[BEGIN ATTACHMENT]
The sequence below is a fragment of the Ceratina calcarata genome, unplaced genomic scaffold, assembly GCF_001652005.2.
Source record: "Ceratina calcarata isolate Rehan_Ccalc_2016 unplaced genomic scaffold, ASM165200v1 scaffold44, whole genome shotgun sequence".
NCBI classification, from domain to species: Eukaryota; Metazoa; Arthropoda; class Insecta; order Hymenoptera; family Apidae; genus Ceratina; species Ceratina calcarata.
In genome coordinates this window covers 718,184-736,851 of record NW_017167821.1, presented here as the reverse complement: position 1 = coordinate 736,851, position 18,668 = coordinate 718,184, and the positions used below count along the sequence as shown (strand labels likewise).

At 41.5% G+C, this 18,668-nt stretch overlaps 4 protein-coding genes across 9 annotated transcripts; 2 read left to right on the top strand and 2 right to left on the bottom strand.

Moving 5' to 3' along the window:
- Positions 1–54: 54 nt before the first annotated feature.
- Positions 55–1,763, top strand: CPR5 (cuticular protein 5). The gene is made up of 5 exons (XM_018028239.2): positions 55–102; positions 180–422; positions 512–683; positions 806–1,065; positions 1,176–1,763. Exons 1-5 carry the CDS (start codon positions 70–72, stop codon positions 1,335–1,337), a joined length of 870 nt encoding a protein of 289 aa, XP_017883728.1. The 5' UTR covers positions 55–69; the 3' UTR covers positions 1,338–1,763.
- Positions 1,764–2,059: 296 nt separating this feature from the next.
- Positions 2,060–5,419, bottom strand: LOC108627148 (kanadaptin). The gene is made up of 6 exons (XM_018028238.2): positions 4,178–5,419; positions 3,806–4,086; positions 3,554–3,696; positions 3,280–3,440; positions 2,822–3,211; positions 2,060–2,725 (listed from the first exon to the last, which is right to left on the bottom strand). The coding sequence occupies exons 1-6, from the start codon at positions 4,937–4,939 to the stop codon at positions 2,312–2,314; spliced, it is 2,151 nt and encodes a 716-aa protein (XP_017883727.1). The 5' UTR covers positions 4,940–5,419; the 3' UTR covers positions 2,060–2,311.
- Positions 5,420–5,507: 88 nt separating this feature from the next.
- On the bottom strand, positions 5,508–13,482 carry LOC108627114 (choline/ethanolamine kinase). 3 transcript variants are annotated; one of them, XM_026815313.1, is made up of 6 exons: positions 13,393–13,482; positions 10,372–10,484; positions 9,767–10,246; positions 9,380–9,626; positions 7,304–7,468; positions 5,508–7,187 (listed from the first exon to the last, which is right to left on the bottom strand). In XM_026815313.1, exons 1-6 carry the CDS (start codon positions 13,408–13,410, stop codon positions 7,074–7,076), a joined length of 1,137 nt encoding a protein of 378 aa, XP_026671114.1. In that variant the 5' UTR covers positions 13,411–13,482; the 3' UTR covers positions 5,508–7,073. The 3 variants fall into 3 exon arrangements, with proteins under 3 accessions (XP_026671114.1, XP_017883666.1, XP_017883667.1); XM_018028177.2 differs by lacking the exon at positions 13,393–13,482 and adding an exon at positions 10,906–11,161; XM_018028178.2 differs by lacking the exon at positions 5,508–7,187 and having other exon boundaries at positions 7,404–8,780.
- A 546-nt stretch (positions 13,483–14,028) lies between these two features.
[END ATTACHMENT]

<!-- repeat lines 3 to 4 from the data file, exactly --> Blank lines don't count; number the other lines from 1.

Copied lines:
NCBI classification, from domain to species: Eukaryota; Metazoa; Arthropoda; class Insecta; order Hymenoptera; family Apidae; genus Ceratina; species Ceratina calcarata.
In genome coordinates this window covers 718,184-736,851 of record NW_017167821.1, presented here as the reverse complement: position 1 = coordinate 736,851, position 18,668 = coordinate 718,184, and the positions used below count along the sequence as shown (strand labels likewise).